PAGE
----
The Canadian Press
September 14, 2016
The government had already sparked outrage after it sent Stark a cheque for 1 cent in “release pay” for her dead son in February 2014 — prompting then-defence minister Rob Nicholson to apologize for what he called “insensitive bureaucratic screw-up.”Soldier Justin Stark, 22, killed himself after serving a 7-month deployment in Afghanistan. The Memorial Cross shows the military finally recognizes his death as service-related.
Justin Stark's mother, Denise Stark, says she is stunned and overjoyed to know the family's fight over whether her son's death was service-related is over.
(COLIN PERKEL / THE CANADIAN PRESS)
The mother of a Canadian soldier who killed himself after serving in Afghanistan will finally be honoured with a Memorial Cross this weekend, ending a long battle to have the military recognize his death as service-related.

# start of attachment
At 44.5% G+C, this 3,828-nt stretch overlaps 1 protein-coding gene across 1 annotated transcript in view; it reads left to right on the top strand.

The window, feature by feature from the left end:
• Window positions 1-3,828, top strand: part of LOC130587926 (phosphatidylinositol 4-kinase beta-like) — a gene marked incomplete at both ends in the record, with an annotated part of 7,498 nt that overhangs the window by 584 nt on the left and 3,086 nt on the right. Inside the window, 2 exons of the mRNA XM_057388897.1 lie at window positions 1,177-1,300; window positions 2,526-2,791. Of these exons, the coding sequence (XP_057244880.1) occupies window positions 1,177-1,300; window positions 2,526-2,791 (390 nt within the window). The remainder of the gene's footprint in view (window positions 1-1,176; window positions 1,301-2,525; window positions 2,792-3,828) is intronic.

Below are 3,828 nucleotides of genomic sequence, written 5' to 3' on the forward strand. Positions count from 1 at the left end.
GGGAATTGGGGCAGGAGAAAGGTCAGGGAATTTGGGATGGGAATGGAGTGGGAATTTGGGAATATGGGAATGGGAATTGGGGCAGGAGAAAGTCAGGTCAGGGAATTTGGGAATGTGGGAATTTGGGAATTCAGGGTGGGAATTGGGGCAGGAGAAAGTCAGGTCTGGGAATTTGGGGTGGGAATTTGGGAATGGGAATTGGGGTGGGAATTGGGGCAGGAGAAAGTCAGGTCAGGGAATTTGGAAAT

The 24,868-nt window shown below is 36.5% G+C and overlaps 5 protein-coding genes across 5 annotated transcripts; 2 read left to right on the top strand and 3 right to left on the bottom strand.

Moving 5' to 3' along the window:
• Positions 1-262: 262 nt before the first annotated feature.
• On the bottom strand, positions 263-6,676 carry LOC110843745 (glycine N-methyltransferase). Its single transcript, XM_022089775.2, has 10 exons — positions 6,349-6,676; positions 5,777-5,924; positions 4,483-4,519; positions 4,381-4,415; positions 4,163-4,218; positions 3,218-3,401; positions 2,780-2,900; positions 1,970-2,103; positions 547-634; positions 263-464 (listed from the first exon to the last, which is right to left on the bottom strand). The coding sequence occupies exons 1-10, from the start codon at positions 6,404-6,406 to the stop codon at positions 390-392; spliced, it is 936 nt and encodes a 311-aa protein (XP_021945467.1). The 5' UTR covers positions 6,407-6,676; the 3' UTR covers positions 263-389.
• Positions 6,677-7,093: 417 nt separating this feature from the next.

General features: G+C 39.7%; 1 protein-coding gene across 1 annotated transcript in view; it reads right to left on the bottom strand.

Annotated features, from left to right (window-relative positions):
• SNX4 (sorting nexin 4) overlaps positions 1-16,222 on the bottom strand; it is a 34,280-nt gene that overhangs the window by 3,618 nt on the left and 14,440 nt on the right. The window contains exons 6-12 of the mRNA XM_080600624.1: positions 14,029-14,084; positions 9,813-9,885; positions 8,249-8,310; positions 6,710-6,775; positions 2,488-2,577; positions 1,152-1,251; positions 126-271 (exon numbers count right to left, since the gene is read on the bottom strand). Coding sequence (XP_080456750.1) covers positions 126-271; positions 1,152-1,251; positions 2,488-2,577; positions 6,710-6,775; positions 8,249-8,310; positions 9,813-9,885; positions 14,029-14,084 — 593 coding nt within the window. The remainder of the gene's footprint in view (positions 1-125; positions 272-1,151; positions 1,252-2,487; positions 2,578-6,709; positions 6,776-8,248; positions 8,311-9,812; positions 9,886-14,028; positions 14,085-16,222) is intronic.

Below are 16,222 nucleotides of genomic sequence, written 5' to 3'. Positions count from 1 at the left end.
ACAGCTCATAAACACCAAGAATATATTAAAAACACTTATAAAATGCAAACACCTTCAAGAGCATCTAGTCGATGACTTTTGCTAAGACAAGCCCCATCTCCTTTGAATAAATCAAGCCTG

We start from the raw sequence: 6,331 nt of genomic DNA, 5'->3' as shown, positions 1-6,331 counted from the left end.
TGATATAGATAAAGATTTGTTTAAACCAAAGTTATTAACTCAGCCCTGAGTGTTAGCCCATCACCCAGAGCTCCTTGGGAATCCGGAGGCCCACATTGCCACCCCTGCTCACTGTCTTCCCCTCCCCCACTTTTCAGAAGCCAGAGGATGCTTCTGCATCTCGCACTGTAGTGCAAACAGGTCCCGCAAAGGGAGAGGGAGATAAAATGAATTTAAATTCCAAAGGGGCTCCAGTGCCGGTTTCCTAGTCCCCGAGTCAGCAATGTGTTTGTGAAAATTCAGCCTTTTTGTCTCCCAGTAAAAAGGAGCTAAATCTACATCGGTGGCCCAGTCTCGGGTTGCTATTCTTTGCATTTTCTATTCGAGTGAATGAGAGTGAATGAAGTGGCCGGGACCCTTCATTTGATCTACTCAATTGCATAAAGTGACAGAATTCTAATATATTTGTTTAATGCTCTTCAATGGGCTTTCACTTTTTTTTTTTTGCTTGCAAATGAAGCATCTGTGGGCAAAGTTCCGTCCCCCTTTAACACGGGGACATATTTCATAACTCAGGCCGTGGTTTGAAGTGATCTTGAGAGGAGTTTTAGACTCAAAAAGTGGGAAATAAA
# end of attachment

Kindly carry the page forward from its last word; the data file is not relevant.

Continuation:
In an interview ahead of the ceremony, Denise Stark said she was both stunned and overjoyed when told the family’s fight over the death of her son, Cpl. Justin Stark, was over.
“I just sat there and cried — tears of joy and what not, a whole mix of emotions,” Stark said of the call that came earlier this year. “The next day, I went down to the cemetery, so I could tell Justin the good news.”
Stark, 22, a reservist with the Argyll and Sutherland Highlanders of Canada, served a seven-month deployment in Afghanistan. In October 2011, 10 months after his return to Canada, he killed himself at the John Weir Foote Armouries in Hamilton.
A board of inquiry concluded more than two years ago that his tour in Afghanistan did not cause post-traumatic stress disorder — PTSD — which contributed to his suicide and his mother and family would not be honoured with the Memorial Cross — frequently called the Silver Cross.
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